Chronicles of Ryebone

The Witch: A New-England Folktale

The Witch, or VViwtch - if you will - is a very slow, creepy and suspensful horror film that feels refreshing in the face your typical fare and what Hollywood is willing to throw in our faces. I know, I tend to say that a lot, but I've been trying to catch up on some "smaller" films, but I also *love* getting out to the theatres. I saw a comment online wishing that this movie didn't get a wide release, as it's not built for the mainstream audience, and to that point, I would agree. But I want to see it in theatres. It's when the audience gets all mob on you and decided to heckle the film that the entire film could be ruined. Fortunately, this was not the case when we went to see this. When my friend saw that The Witch was playing, and was sitting at a most-impressive 89% on the Tomatometer, we were sold. We also didn't know anything more about the film than what the title would tell us. 

Quiet should be this movie's middle name; I could see how a noisy audience could ruin the movie. Indeed, any noise at all in the theatre is going to be pronounced and distracting. This film wants to pull you in hard, it wants you to be absorbed fully, and I'm not sure that's something that can be done outside the home. Once the film gets the mandatory jump scare out of the way early on - and makes you feel kind of foolish in doing so - it's a slow ride into the maniacal story of a family in the 1630's trying to live their tough lives in an isolated home near "the woods." Of course, there has to be a witch in the woods. Immediately, the baby of the family is snatched away and wolves are to blame. Witches aren't real, right? The eldest daughter is the one "responsible" so to speak: the baby did go missing on her watch. As the mother grieves, the father tries to push forward to prepare for a long winter. The younger twins, in playing their games, blame the eldest daughter - Thomasin - for the disappearance and even go so far as to say that she's a witch. In fact, Black Phillip, the goat, told them so. It seems rather ridiculous, but we're talking about a period of time just preceding the Salem Witch Trials. Supernatural paranoia was a very real thing, and the unexplained was quickly attributed to the dark unknown. Their faith in God is strong and nearly foreign in today's world, but the events that happen to them shake them and make them question their own beliefs.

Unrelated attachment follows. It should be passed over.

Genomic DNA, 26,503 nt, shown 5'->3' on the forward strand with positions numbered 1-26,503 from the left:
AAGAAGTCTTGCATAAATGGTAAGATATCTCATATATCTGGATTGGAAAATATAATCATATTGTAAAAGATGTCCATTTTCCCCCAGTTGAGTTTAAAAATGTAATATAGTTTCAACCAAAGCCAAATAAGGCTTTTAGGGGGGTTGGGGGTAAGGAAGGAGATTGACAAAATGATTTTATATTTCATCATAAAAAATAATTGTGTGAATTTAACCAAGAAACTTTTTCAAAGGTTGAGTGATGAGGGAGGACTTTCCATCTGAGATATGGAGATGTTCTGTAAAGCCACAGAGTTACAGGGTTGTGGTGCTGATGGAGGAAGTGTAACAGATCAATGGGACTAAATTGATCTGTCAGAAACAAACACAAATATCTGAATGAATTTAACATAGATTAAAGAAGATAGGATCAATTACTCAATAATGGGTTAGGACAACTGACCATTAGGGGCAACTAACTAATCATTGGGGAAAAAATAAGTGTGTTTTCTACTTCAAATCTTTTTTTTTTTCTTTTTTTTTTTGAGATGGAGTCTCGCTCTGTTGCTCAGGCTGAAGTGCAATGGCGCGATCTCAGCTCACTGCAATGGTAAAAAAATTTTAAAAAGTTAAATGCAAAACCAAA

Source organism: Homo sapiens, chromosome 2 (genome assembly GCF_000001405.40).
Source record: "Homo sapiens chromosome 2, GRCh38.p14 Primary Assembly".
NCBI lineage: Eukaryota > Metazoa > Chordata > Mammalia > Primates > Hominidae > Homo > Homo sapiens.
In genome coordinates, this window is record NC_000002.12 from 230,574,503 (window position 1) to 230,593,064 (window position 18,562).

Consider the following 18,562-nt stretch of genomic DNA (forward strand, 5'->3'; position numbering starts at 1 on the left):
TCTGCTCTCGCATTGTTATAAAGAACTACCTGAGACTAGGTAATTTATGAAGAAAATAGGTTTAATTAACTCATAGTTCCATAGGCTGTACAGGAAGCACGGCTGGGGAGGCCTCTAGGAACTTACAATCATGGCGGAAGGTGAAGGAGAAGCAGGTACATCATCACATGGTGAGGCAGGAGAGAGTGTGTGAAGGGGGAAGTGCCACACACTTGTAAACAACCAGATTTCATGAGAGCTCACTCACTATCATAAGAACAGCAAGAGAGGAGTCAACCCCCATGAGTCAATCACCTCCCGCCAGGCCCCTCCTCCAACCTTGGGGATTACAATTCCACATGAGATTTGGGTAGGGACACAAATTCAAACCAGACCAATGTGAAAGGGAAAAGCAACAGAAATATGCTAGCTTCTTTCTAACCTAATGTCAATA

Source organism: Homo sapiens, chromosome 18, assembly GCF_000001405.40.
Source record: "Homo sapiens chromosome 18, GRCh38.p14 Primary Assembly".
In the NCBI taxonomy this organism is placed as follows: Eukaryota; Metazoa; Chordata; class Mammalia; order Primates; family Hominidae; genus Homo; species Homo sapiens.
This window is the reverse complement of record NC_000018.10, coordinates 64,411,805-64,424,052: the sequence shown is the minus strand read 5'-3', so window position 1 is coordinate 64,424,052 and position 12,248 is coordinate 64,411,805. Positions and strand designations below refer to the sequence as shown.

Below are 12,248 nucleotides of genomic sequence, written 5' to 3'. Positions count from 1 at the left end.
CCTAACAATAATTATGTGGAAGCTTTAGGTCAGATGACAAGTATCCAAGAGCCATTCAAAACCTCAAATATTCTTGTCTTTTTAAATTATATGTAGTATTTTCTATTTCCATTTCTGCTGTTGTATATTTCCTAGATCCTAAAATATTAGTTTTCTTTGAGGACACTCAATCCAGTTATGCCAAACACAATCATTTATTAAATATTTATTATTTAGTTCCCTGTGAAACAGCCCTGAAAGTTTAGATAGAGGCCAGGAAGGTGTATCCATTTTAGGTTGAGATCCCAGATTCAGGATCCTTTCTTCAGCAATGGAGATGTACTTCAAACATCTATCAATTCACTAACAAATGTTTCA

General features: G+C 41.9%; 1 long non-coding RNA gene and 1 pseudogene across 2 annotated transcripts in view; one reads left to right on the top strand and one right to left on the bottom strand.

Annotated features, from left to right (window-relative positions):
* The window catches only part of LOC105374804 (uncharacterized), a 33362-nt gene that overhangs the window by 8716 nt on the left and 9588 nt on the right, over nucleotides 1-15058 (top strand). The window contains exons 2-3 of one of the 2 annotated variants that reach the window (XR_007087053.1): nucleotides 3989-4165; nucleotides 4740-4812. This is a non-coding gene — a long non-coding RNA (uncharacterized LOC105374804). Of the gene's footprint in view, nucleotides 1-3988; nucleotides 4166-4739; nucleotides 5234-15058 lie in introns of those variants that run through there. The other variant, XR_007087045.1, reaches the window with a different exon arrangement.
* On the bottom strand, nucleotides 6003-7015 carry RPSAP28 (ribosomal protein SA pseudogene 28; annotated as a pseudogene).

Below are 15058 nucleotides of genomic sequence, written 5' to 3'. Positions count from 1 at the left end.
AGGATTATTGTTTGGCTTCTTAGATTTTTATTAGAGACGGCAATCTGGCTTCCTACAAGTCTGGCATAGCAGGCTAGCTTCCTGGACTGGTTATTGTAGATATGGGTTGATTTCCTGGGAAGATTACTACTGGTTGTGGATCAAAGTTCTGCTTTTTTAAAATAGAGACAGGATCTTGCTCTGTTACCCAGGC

The characters are fantastic, if not a bit straightforward. The mother is in hysterics the entire time; the father is resolute but fallible. The older child, Thomasin is responsible and works hard. The second oldest, Caleb, is growing brave and stronger every day. The youngest, the twins, are silly and creepy. It made me a believer: not so much in witchcraft, but for the reality of their situation. Their father, not practicing the exact same faith as the local community, is exiled and forced to go it alone. He's struggling to keep his family fed and safe in the New England countryside. I can only feel thankful for all the luxury and convenience that modern day provides me. I couldn't survive a week in that world, and you had entire families giving up "proper" lives in England - complete with windows - to strike out into the New World to carve out their lives. And nobody planned for the abundance of witches. As their crops fail and lies are slowly exposed, each of the family members turn on one another: accusations of witchcraft become an all too easy leg to stand on to explain why a sentimental keepsake has gone missing. Sickness has to be incredibly daunting, with medical help a full days ride away, leaving you nothing but prayers to Christ for assistance leftover. 

While I don't find this slow-burn horror movie to be absolutely scary by any means, it does an excellent job of building tension. The portrayel of life in this era is incredible, with (what I can only assume are) authentic accents and dialogue that leave my Canadian ears confused at times. The father's voice is grizzly, deep, full of character and the casting of Anya Taylor-Joy as Thomasin is perfect, as she delivers an excellent performance as the audience's hook into this world.

Tags: Reviews, Horror

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